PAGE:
VLASS Calculator

Posts: 26
Joined: Mon Mar 03, 2014 7:18 pm

VLASS Calculator

Postby claw » Wed Mar 26, 2014 12:57 pm

Hi Everyone,
In the interest of coordinating planning between working groups, visualizing the VLASS proposals, and optimizing proposals, I've put together a calculator for VLASS planning. The calculator is in the format of an IPython notebook, which is essentially a Python script with visualizations built in. The key point is that it is easy to see the assumptions used and rerun the calculations.
Take a look at the current snapshot of the notebook at http://goo.gl/k8TGom. At present, only I can re-run the analysis, but it is trivial to do so. Ultimately, I'd like to make it possible for any of you to run it.
For now, I'd love to have feedback:
-- You'll note that the total survey time I calculate for the Transients Wide surveys are systematically higher than the latest draft Gregg circulated. Any thoughts on why?
-- This is a first draft, so I'd appreciate a check of my assumptions
-- Are there other visualizations you'd like to see?


Posts: 9
Joined: Tue Mar 04, 2014 1:51 pm

Re: VLASS Calculator

Postby bevinashley » Mon Apr 14, 2014 3:32 pm

April 14th by Casey Law:

I've added these new "consensus" specifications to the VLASS
calculator notebook at http://goo.gl/k8TGom. Comments welcome.
My first impression is that this consensus works pretty well. Depth
and cadence go hand in hand, so that is a win-win for the EG and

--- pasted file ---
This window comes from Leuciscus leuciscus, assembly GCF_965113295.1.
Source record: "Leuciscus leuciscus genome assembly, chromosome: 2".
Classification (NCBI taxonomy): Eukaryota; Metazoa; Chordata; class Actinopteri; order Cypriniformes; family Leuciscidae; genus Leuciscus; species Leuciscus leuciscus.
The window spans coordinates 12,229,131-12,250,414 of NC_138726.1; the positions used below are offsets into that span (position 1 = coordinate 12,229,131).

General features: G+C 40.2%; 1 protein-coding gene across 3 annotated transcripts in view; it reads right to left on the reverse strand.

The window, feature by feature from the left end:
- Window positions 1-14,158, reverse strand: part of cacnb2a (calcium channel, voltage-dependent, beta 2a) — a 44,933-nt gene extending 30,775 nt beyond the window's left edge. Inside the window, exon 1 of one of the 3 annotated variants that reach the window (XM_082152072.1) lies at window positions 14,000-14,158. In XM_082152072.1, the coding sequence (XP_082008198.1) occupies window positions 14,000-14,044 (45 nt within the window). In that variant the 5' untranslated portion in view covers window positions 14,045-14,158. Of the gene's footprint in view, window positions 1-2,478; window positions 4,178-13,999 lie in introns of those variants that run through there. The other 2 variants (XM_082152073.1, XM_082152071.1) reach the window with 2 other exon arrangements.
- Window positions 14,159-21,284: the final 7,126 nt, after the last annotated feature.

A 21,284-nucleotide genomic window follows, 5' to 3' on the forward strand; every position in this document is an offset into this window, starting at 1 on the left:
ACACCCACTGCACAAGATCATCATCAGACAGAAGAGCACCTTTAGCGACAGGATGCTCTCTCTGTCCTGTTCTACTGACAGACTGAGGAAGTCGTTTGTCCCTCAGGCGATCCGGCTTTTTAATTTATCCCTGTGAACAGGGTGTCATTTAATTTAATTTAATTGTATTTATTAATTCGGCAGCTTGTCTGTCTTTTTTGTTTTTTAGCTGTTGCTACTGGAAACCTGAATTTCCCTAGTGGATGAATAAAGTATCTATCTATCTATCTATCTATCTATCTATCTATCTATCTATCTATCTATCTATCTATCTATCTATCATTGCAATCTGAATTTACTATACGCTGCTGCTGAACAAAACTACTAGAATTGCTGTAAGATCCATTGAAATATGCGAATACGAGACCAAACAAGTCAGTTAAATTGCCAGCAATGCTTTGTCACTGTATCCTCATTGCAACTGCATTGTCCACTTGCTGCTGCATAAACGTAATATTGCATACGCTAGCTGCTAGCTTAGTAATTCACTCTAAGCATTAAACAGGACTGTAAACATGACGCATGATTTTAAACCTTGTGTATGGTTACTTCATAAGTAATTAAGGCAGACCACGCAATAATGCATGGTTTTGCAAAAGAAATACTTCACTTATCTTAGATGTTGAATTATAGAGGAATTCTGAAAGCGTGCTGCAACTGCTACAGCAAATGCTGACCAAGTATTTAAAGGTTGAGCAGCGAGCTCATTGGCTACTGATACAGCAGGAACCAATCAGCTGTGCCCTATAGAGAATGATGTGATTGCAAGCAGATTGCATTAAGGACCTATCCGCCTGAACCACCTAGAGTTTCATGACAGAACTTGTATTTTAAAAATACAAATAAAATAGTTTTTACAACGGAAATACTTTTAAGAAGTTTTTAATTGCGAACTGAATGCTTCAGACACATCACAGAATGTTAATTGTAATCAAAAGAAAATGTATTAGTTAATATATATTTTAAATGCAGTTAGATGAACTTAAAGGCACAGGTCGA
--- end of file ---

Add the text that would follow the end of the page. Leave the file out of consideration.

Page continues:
transients communities. The extension to low-dec for the GC/bulge is
easy, although at that depth it gets costly. I'd need to read more
about what that depth gets us for Galactic science.
Skipping dec>75d still sounds strange to me. I don't get the
argument that it is hard to observe there; weighting of data is
simple. I'm afraid that the EG community is thinking mostly about
radio populations (which I can see may justify a uniform beam and
sensitivity). However, we shouldn't forget that a true all-sky map (at
least north of dec=-10) is a resource for the entire astronomy
community. The appeal to the non-radio astronomers, which by some
arguments amounts to >25% of all NRAO publications, is what makes the
VLASS conceivable to NRAO management.
In light of that, it is encouraging that the EG community was
willing to let go of the deep field. It struck me too scientifically
narrow to be part of a "sky survey". Dropping it will let us to a
better job on the big stuff.

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